While Buffy and Xander speculate over the meaning of the symbol, Xander suggests that Buffy should talk to her sister. It appears Buffy and Dawns relationship has been strained since Buffy changed the world. This is possibly due to all of Buffy’s extra responsibilities. When Buffy reluctantly meets with Dawn, we find out that she’s now, wait for it… a giant. And no, not just a giant pain in the ass, an actual giant. It turns out a Thricewise named Kenny, which she lost her virginity to, put the whammy on her. A Thricewise is a species of demon. They have a reputation for being mischievous tricksters. They specialise in magic and have the ability to take human form. Buffy is pissed that Dawn didn’t talk to her about her relationship with Kenny. Apparently, everyone knew he was a Thricewise, including Giles who only ever spoke with him over the phone. Buffy is jealous that Dawn would rather talk to Willow about her problems. She retreats to one of the castle balconies for some respite and contemplates how much her life has changed.
Meanwhile, the American Army are now hell-bent on bringing the Slayers down. They view them as terrorists. While flying above what’s left of Sunnydale, General Voll makes his feelings clear “They got power, they got resources, and they got a hard line ideology that does not jibe with American interests. Worst of all, they got a leader, charismatic, uncompromising, and completely destructive. I mean for the love of God look what she did to her hometown.” They are investigating the crater and former Hellmouth for bodies and mystical readings. Suddenly, one of the investigators is attacked by a woman covered in debris. They take the woman back to their base for interrogation. But before she speaks, she has her own demands. She wants access to all their magical hardware, a weapons lab for her boyfriend (who isn’t revealed this issue.) and lots of cheese… Dun Dun Duuuun!!! It’s Amy Madison. And that little cliff hanger wraps up the first issue.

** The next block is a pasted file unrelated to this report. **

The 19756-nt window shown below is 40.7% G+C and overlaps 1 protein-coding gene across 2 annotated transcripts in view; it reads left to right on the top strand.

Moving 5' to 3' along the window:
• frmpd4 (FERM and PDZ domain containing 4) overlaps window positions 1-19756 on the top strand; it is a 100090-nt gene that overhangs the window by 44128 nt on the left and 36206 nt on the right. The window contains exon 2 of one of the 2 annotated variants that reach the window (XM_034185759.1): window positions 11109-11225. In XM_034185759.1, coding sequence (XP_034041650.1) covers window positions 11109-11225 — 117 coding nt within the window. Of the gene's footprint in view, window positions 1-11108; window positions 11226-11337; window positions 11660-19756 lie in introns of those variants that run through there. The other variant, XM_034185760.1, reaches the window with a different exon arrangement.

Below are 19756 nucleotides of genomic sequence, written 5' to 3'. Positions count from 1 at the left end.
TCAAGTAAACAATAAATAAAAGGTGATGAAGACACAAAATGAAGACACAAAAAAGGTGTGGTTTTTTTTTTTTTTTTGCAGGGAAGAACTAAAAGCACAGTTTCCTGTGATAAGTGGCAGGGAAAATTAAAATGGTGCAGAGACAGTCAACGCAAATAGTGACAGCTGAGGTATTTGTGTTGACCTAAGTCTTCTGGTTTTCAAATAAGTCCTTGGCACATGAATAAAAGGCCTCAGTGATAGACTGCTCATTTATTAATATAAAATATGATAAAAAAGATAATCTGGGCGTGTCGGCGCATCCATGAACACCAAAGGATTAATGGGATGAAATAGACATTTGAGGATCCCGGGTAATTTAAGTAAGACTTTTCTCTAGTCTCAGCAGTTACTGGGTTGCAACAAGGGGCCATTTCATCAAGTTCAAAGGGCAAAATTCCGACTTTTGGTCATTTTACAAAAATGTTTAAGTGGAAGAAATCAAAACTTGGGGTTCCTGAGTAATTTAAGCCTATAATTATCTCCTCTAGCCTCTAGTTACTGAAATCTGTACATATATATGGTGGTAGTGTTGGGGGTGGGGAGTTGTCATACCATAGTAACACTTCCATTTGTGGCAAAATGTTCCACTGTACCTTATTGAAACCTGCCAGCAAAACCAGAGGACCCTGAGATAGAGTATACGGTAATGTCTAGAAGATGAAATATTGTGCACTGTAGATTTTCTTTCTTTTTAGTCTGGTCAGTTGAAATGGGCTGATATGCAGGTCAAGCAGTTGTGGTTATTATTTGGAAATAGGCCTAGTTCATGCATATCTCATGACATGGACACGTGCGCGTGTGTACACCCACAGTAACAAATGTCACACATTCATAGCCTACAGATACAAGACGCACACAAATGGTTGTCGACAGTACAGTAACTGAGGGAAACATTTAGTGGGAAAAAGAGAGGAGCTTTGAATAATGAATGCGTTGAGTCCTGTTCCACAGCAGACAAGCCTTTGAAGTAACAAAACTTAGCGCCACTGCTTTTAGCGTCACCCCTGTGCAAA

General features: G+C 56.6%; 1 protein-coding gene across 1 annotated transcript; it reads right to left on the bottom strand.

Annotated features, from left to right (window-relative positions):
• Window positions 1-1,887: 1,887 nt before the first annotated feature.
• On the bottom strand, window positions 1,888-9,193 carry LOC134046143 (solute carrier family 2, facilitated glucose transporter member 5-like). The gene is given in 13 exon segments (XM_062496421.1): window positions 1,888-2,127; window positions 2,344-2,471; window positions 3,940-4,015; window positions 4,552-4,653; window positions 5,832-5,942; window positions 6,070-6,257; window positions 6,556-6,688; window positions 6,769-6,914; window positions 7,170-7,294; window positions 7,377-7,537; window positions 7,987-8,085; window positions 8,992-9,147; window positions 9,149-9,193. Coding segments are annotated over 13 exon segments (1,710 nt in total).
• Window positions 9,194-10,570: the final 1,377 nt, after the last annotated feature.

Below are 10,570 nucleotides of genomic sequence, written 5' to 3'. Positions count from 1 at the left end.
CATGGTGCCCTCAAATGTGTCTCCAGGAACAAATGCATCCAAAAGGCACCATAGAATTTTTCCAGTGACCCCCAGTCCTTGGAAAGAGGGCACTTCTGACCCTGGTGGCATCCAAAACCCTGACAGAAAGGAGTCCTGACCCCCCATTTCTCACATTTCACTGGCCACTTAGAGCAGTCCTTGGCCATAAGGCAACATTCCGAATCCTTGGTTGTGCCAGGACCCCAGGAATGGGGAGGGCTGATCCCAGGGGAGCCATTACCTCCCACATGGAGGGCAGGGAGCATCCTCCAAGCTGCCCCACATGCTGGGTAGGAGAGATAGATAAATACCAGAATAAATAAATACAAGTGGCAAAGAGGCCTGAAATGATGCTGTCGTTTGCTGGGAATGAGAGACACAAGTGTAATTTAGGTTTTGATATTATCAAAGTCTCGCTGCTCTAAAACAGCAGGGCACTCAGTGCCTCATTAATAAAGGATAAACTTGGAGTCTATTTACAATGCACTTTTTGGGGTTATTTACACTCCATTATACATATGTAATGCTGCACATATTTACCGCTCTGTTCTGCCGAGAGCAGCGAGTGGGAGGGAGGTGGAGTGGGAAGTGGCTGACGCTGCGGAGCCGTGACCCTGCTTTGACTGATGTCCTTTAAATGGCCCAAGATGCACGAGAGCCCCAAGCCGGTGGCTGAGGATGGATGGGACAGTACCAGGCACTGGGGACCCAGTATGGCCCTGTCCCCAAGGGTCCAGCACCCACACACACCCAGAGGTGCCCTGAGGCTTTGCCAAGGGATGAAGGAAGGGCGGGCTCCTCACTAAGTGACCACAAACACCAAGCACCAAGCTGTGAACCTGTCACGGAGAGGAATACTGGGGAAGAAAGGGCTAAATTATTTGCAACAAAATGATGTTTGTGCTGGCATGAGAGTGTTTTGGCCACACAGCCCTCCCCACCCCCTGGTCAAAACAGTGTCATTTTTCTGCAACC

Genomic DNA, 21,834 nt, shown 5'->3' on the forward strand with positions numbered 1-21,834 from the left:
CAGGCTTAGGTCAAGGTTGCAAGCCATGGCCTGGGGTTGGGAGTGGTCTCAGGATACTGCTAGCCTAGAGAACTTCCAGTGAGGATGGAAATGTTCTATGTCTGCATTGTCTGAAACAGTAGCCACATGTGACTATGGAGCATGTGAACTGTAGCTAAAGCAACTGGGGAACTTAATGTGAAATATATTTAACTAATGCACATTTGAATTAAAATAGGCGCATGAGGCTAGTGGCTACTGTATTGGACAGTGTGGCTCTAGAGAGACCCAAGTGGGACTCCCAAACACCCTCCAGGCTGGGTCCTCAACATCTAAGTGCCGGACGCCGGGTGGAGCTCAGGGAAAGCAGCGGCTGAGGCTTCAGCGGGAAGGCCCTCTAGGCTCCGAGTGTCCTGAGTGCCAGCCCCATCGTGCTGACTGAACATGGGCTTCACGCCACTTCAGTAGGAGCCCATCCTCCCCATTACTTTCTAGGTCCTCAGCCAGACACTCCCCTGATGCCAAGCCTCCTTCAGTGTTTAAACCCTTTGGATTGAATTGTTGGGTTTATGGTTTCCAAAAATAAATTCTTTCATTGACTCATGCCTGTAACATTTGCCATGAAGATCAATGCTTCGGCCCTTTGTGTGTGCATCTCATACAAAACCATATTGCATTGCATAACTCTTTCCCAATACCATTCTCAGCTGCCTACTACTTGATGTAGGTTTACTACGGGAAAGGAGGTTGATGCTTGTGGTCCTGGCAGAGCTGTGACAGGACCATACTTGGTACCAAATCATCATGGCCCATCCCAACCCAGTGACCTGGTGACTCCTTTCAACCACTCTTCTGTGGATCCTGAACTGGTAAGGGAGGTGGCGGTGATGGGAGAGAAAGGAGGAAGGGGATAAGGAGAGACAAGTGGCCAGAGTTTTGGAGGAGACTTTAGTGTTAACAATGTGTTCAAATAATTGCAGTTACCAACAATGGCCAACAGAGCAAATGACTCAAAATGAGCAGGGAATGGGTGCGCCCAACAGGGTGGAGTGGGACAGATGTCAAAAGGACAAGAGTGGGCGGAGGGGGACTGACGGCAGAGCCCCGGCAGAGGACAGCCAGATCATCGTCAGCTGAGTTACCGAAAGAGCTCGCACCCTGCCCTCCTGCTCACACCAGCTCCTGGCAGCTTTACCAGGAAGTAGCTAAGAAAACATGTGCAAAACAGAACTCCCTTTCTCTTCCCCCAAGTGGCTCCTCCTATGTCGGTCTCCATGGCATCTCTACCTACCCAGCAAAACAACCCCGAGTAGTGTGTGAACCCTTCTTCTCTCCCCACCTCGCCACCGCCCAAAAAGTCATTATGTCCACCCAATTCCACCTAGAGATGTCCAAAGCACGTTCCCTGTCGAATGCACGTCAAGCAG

The Watchers Files
The Long Way Home #1 was written by Joss Whedon and features artwork by Georges Jeanty (Ink) and Jo Chen (Cover).
So, here’s my thoughts…
I’ll start with what I loved:
The artwork by Jo Chen and Georges Jeanty is absolutely stunning. It blows me away every time.
The dialogue is on point and chalked full of that famous Whedon wit we all know and love. I could hear the lines coming out of the characters mouths. It felt true to both them and the series.
I got a kick out of going back to Sunnydale (what’s left of it at least) and Amy’s return was a real highlight for me. I always felt that character was a tad underutilised and wondered what became of her when Sunnydale went Boom!
The cryptic symbol and shadowy figure added a touch of mystery and intrigue. It gave us our first hint, that like the show, this season would feature an overarching Big Bad.
I appreciate the fact that even though Buffy is a big shot Slayer boss lady now, she still has insecurities and vulnerabilities that keep her grounded and relatable.